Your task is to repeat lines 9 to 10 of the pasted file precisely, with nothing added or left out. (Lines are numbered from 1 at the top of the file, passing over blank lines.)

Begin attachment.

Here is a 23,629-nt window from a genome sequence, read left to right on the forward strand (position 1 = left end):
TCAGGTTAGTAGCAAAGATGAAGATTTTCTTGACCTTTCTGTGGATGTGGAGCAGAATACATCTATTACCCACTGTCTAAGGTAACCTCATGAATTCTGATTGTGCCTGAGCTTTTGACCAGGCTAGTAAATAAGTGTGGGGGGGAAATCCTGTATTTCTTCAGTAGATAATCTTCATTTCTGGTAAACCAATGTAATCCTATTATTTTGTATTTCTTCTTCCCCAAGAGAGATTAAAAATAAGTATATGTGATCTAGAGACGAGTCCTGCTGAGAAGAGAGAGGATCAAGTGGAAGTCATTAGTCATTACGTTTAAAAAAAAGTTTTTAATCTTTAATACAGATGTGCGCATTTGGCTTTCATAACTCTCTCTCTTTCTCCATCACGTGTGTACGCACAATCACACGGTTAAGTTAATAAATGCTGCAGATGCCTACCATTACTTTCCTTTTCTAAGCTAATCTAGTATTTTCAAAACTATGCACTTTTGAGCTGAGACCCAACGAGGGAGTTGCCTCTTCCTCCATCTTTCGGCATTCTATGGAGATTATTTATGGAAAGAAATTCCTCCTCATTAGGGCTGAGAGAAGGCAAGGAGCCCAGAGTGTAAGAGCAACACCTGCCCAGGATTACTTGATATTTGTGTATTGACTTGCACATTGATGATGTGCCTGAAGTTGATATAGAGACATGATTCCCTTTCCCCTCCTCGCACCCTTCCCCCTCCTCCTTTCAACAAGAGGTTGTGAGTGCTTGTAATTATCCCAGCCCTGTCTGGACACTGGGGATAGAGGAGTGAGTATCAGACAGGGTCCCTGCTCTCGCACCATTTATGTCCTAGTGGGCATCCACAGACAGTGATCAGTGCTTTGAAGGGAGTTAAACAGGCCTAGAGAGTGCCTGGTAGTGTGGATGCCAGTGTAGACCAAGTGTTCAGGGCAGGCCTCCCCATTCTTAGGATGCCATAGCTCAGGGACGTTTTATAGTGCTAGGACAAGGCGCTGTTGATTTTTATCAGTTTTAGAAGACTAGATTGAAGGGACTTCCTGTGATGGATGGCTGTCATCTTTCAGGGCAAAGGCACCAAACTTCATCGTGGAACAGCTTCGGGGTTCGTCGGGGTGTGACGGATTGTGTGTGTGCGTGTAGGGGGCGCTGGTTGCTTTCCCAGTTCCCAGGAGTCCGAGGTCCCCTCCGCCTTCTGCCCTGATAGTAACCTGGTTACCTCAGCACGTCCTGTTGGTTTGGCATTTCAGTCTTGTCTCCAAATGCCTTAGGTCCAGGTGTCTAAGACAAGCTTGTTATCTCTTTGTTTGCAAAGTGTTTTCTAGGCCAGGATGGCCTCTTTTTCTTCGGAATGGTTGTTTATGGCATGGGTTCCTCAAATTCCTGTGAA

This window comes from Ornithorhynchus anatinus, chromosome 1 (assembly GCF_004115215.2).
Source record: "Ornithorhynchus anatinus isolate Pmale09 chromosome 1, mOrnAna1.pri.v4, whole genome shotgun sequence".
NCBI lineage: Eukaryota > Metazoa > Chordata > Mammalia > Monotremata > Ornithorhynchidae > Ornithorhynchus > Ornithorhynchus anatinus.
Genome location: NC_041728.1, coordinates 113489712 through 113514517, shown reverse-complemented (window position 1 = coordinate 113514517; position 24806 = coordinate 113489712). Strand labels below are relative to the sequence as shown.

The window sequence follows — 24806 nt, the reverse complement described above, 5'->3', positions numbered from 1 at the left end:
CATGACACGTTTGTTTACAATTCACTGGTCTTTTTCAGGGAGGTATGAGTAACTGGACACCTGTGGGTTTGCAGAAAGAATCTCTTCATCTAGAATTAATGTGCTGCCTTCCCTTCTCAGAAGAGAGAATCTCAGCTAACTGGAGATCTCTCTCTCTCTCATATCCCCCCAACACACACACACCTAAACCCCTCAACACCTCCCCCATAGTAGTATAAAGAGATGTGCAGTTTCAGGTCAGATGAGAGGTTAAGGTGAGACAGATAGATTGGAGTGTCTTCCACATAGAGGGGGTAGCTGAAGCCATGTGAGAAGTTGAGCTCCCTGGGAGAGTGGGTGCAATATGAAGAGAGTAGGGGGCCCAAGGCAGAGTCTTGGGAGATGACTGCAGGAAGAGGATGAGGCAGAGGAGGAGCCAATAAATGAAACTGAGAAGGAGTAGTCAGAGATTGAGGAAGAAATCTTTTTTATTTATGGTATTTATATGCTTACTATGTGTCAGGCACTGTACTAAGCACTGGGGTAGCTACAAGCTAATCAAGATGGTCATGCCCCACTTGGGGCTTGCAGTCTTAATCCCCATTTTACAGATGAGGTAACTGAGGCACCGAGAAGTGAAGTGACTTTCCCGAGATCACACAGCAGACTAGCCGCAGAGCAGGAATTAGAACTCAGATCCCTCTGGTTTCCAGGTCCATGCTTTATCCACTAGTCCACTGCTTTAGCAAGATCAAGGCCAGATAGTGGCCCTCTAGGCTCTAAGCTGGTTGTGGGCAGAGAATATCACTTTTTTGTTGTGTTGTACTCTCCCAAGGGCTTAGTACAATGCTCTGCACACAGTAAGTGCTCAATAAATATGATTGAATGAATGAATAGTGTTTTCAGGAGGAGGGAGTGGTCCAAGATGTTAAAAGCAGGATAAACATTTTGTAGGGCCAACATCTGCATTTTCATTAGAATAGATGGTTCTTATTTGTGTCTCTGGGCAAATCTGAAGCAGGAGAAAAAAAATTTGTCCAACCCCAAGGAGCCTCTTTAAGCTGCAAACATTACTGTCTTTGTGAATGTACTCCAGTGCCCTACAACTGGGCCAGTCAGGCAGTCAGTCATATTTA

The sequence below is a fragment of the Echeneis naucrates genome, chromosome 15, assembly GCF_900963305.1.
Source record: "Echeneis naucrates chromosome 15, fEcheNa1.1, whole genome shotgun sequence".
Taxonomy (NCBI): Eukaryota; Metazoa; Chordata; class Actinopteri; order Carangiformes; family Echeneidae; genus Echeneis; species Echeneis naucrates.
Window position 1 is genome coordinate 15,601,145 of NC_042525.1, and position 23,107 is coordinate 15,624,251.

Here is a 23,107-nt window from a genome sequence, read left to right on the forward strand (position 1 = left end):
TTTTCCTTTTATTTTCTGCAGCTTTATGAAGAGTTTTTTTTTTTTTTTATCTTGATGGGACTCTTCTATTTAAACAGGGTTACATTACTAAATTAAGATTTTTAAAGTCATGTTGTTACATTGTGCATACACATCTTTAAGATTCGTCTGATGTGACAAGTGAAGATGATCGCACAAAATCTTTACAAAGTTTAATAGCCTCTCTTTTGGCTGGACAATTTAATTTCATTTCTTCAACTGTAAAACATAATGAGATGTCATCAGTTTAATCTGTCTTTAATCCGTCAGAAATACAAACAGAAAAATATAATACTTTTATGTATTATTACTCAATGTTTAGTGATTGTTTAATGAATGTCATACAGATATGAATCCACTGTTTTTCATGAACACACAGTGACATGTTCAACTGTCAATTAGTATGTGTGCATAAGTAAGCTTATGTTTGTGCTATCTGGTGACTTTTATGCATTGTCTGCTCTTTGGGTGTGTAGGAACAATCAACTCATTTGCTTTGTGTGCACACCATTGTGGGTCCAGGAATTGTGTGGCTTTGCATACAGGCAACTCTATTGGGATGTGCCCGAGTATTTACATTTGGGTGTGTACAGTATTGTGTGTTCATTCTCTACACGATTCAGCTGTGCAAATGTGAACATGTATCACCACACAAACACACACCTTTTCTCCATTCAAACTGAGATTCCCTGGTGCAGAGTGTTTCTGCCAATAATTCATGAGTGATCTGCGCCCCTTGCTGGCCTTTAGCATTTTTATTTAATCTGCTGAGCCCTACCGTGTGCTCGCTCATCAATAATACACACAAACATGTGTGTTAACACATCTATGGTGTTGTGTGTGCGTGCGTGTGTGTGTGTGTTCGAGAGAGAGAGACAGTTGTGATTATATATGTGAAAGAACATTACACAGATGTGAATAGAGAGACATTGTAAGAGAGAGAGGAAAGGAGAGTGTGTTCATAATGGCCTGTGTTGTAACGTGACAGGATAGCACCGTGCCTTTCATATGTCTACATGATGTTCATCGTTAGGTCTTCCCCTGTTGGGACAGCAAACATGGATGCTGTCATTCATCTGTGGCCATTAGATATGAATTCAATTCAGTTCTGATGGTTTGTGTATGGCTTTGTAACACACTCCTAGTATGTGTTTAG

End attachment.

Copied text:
The sequence below is a fragment of the Echeneis naucrates genome, chromosome 15, assembly GCF_900963305.1.
Source record: "Echeneis naucrates chromosome 15, fEcheNa1.1, whole genome shotgun sequence".